November 27, 2014


Oberlin food truck business hits road block

Jeremy Reimnitz, left, and Casey Silverstein, both Oberlin College juniors, stand in front of their food truck, and mobile business, North Coast Toast, on Nov. 9. KRISTIN BAUER/CHRONICLE

Jeremy Reimnitz, left, and Casey Silverstein, both Oberlin College juniors, stand in front of their food truck, and mobile business, North Coast Toast, on Nov. 9. KRISTIN BAUER/CHRONICLE

OBERLIN — Oberlin College student Casey Silverstein said he never expected the challenges he has faced to get his food truck business, North Coast Toast, up and running.

Silverstein, along with business partners Jeremy Reimnitz and Evan Zierk, envisioned a gourmet grilled-cheese food-truck business during a Creativity and Leadership class at Oberlin College. The entrepreneurship class is designed to get students to “build skills, knowledge and experience they need to launch their ideas,” according to the Oberlin College website.

Silverstein said he received a Creativity and Leadership grant, and the group also took to the fundraising website Kickstarter for donations. With 130 backers, North Coast Toast exceeded its goal and raised $9,759.

“The community should have a late-night food option. … I think we’re providing something that’s extremely cheap. We source all of our food options locally,” he said.

North Coast Toast has been open only a few times — once at a private event, during a TGIF event on campus and during the business’ launch party — Silverstein said. But Silverstein was ordered to cease operations until he received a conditional-use permit from the city to operate on Oberlin College property.

Silverstein, who said he plans to meet with the city’s planning department, said he hopes to begin operations again because students want another food option on campus.

City Director of Planning and Development Gary Boyle said he still is waiting for North Coast Toast to submit a permit application.

The food-truck operation has prompted the city to re-examine its regulations as the popularity of food-truck ventures grows across the state.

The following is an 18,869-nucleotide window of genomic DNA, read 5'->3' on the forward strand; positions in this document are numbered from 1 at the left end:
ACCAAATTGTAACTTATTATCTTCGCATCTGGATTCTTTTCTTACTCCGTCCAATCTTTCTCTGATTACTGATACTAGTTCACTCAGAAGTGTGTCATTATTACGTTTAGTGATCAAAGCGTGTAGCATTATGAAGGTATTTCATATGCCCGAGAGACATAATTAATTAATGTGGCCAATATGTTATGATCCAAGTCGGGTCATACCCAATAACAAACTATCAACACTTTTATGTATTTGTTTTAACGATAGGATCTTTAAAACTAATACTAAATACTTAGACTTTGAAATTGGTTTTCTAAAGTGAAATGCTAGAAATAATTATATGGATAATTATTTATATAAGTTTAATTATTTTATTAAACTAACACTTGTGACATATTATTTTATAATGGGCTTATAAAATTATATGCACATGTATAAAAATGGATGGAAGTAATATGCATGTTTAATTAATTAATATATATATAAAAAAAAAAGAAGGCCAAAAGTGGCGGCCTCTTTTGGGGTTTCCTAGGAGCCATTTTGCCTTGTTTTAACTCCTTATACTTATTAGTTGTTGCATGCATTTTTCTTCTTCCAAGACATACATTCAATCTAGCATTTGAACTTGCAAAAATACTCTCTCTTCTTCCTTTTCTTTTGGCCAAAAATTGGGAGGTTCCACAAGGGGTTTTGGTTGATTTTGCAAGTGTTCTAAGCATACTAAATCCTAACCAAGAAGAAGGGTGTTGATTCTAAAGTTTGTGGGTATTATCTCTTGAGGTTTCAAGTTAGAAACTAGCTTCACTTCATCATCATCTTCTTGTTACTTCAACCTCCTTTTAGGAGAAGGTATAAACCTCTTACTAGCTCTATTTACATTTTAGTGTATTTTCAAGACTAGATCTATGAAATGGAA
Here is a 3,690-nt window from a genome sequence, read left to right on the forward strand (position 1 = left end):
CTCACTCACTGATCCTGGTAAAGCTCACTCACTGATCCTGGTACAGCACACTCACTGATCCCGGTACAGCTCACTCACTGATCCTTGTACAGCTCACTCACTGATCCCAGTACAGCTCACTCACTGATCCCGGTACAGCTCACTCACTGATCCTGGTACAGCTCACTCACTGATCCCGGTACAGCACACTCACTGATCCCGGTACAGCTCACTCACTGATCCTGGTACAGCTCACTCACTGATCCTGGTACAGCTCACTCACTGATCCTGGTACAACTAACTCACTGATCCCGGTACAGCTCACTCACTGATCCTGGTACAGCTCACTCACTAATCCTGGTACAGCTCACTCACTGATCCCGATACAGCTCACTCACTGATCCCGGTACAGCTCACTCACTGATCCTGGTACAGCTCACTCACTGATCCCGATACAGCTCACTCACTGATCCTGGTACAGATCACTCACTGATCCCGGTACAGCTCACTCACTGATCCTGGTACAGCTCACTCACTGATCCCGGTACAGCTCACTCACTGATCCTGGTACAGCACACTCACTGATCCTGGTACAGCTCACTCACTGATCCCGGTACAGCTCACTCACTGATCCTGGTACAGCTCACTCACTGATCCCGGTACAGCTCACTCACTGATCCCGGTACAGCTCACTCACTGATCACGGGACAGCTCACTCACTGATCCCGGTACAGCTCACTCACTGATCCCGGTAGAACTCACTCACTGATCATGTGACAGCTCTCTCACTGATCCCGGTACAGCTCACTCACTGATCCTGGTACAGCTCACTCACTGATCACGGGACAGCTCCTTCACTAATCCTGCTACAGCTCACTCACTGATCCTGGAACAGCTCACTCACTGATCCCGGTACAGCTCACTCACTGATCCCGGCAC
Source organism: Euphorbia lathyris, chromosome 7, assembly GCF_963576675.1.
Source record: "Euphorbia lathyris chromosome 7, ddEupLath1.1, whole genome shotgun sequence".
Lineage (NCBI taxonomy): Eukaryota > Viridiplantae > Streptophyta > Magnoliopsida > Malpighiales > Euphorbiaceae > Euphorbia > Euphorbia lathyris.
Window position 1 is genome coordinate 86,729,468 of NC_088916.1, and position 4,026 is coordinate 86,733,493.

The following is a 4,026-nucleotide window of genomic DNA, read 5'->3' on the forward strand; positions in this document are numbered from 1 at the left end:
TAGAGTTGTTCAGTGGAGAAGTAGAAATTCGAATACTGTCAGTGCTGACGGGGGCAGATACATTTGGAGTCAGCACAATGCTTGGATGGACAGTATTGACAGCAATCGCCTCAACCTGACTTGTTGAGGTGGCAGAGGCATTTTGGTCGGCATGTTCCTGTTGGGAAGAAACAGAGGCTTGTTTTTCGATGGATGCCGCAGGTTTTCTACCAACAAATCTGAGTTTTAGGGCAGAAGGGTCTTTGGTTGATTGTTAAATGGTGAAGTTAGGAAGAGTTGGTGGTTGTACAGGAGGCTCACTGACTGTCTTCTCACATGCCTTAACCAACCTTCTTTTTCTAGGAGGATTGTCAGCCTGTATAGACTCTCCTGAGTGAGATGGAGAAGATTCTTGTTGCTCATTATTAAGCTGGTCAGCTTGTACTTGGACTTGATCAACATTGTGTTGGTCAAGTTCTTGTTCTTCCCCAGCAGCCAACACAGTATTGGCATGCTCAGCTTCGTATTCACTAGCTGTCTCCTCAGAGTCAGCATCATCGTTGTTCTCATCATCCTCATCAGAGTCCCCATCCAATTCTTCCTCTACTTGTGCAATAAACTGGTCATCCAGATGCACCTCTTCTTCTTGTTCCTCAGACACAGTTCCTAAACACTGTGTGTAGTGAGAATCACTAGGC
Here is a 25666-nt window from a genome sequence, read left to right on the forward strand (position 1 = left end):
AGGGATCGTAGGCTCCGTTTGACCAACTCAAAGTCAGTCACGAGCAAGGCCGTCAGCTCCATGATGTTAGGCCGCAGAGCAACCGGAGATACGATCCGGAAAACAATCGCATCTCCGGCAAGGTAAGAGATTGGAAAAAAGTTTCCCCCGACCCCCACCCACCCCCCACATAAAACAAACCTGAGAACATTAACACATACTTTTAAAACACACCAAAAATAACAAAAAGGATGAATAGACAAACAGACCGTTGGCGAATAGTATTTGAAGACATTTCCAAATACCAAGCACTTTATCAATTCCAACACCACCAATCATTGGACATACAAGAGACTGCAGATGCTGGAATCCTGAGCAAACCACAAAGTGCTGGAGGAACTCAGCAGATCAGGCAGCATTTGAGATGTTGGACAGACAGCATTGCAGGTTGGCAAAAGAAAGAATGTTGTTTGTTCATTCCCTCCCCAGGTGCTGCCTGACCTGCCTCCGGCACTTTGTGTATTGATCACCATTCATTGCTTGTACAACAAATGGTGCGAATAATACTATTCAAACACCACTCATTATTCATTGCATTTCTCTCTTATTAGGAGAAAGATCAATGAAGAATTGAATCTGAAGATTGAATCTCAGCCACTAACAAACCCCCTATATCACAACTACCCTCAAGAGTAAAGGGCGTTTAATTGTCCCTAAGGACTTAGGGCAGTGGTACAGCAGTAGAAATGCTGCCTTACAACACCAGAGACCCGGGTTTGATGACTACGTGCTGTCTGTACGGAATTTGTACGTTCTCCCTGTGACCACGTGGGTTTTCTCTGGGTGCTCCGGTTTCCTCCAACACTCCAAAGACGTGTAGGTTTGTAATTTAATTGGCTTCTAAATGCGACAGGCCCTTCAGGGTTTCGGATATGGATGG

Food trucks are embraced in Cleveland, but the city of Akron has banned vendors from selling items out of vehicles on public property.

Akron City Council is re-examining the laws on its books regarding food trucks, but city restaurants are opposed to allowing the food trucks to operate outside of special events, contending that the low-overhead food trucks will take their business and could cost the city jobs and tax income.

Boyle said North Coast Toast could apply for a conditional-use permit to operate on private property, but the city doesn’t have any rules or regulations for food trucks operating on public property. Boyle said that although North Coast Toast had operated solely on private property, city officials are taking a look at their laws.

The city does not allow food trucks on public street rights-of-way, with the exception of special city events.

“The only time we’ve had (food trucks) is part of special events downtown,” he said.

Food trucks were the subject of debate during a Sept. 4 Oberlin Planning Commission meeting after North Coast Toast submitted a preliminary application. During the meeting, various city departments reviewed where food trucks could be located, policies on utility hook-ups, waste disposal and licensing.

Boyle, who brought up complaints from traditional restaurants about food trucks, discussed ways to settle disputes, including a lottery system so that a particular vendor does not always get the most desired locations. He said regulations for food trucks could be accomplished in a similar manner to the development of regulations for sidewalk cafes, which previously were considered by the Planning Commission, City Council and the community.

The Commission directed staff to continue researching regulations regarding food-vendor trucks and to submit a report and draft guidelines for consideration at an upcoming meeting. That report was outlined by Boyle on Oct. 18 and suggested limiting hours of operation, requiring the business to supply trash receptacles and limiting excessive lighting and noise, as well as requiring the business to have liability insurance.

Silverstein said he also has submitted a report by the Institute for Justice on food-truck regulations to the city for review.

Contact Chelsea Miller at 329-7123 or Follow her on Twitter @ChelseaMillerCT.


  • Beentheredonethat

    Gentlemen, welcome to the real world! Every small business owner struggles with the same “Bureaucratic Red Tape” on a daily basis. One reason the economy is in such bad shape. Good luck on your venture! Be sure and pay anyone you hire a “fare” minimum wage of $15.00 per hour also.

  • tired of morons

    Government killing entrepreneurs … rule by bureaucracy. Have you had enough yet?

  • Macdaddyoh

    F-oberlin…go to elyria

  • Mark_Chesler

    North Coast Toast’s assiduous, brazen efforts to flout, eschew and circumvent codified Oberlin Planning Commission regulations have been facilitated, enabled and orchestrated by senior Oberlin College administrators.

    Responding to an obsequious, fawning, saccharine, September

    6, 2013 (2:33 PM) e-mail from Tita Reed, Special Assistant to Oberlin College President Marvin Krislov, concerning the [fictitive] legal status of North Coast Toast’s proposed mobile food cart, City of Oberlin Planning & Development Director Gary Boyle admonished, in a trenchant, September 9, 2013 (2:21 PM) directive: